Giving Napier stores the option to remain open for business on Easter could boost the local economy, and bring more visitors to the region, local proponents say.
Napier City Council has become the only one in the region to give local businesses the option of remaining open on Easter Sunday.
Previously, retailers have been bound by legislation that stipulates shops must be closed on Easter Sunday unless exempt. If they open they could face a $1000 fine.
While some local stores have flouted this law - such as Mitre 10 Mega Napier for the past 10 years - the majority have complied, and shut up shop for the one day.
However in February the council took advantage of recent changes to the Shop Trading Hours Act by adopting the Local Easter Trading Policy - giving businesses the option to open, and employees the option to work, on Easter Sunday.
Napier Mayor Bill Dalton said they had made this move as the former legislation and system had not worked well.
"Either we have one system across New Zealand that says no Sunday trading, or we have a system where it says you're allowed," he said.
"But we've had in the past a system [which] says various communities are handpicked to be allowed to have Sunday trading on the basis that they're tourist centres."
With changes to the Shop Trading Hours Act, he said the most sensible move for the council was to have one rule which gave employers the option to open on Easter Sunday.
"With the safeguard being that employees must be able to choose without penalty the option of whether to work or not."
When asked if he felt the policy could benefit Napier businesses, he said it was "entirely up to them", because if they felt would get a benefit, then they would open.
"We regard ourselves as a tourist centre and we found it very strange that other towns in New Zealand who were regarded as tourist centres where Sunday trading was permissible.
"It was not permissible in Napier so we thought that was stupid."
Next weekend the policy will be put into action for the first time, with the council able to see how many businesses take up the opportunity to keep their doors open on Easter Sunday.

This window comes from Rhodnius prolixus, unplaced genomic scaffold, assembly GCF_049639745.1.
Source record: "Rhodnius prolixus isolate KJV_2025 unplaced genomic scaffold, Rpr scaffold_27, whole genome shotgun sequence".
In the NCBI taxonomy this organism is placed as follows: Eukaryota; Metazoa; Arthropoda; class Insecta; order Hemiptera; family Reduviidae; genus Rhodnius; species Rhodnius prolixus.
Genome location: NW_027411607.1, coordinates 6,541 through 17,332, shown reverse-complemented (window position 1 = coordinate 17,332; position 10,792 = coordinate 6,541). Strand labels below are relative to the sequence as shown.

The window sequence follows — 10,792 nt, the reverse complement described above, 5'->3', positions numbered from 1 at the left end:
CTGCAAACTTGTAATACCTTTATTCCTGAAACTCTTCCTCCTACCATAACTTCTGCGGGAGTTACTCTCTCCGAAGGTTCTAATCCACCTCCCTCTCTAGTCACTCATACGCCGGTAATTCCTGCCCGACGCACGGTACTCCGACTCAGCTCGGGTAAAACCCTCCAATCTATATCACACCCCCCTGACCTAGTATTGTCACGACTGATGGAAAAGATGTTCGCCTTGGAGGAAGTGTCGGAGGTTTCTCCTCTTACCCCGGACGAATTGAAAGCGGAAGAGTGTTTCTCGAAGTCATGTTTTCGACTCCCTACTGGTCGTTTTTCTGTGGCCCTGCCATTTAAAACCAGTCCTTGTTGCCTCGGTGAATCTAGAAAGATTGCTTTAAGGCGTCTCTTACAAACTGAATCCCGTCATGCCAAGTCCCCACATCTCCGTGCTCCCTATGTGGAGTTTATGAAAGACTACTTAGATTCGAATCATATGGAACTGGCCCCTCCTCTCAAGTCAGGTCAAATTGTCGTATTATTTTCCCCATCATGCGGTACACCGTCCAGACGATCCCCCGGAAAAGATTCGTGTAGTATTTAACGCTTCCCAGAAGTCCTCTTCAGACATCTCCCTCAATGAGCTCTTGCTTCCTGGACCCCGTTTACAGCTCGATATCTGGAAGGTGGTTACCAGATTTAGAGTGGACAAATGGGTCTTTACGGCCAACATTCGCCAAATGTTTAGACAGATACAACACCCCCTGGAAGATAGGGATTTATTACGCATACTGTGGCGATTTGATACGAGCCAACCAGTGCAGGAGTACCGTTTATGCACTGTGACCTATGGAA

The policy was one which split public opinion - the 42 submissions received on the policy during the consultation period were split equally in favour and against.
Those opposed argued allowing shops to trade would come at a social cost to families and communities which outweighed any economic benefits. Support centred on Napier being a tourist destination that should be "open for business" on one of the busiest tourist weekends.
Napier councillors had also been split - with the policy passing by just a one-vote majority.
They had said it was a conscience vote - with the main arguments against it being that it would affect time spent with family, place pressure on retailers and impact on workers.
However during the consultation period a survey also indicated a majority felt retailers should be given the choice to open on Easter Sunday.
It was also expected that if businesses chose to open, there was the potential for economic benefit.
This was supported by Hawke's Bay Chamber of Commerce chief executive Wayne Walford, who also said the policy could make Napier a drawcard in the region.
"Anybody that's open has got the opportunity to make some more money and to increase the economic value of the region, but that's up to the individual employers about what they want to do and how it works for them."
Seeing how many stores opened this year could provide a gauge for how much of an impact the policy would have in future, Mr Walford said.
He cited visits to areas in previous years where shops had flouted the law and remained open for trading - such as Mount Maunganui, where open stores became a "magnet opportunity" for hundreds of shoppers.
Napier shops which chose to open would have the opportunity to "do something different" to draw customers in, from making their store windows more enticing, or using special offers.
As well as tourists making the most of stores being open, residents of other towns in Hawke's Bay and even further afield could be drawn to Napier, he said.
This was echoed by Hawke's Bay Tourism general manager Annie Dundas.
"I think it's great, it gives visitors choice," she said.
"[Easter] is one of our busiest weekends across the year so we do tend to get people staying for two or three nights."
Because visitors did not differentiate between holidays, and other days, "if they're here it just makes it easier to spread visitors into lots more places, it's a sensible decision".
"What it certainly means is there's more chance for people to go out and spend a bit more money, and get out into restaurants and things that will be open legally on Easter Sunday," she said.
"It's just great to have the city open for those [shops] that want to be open. It's an opportunity for them to make a bit more money."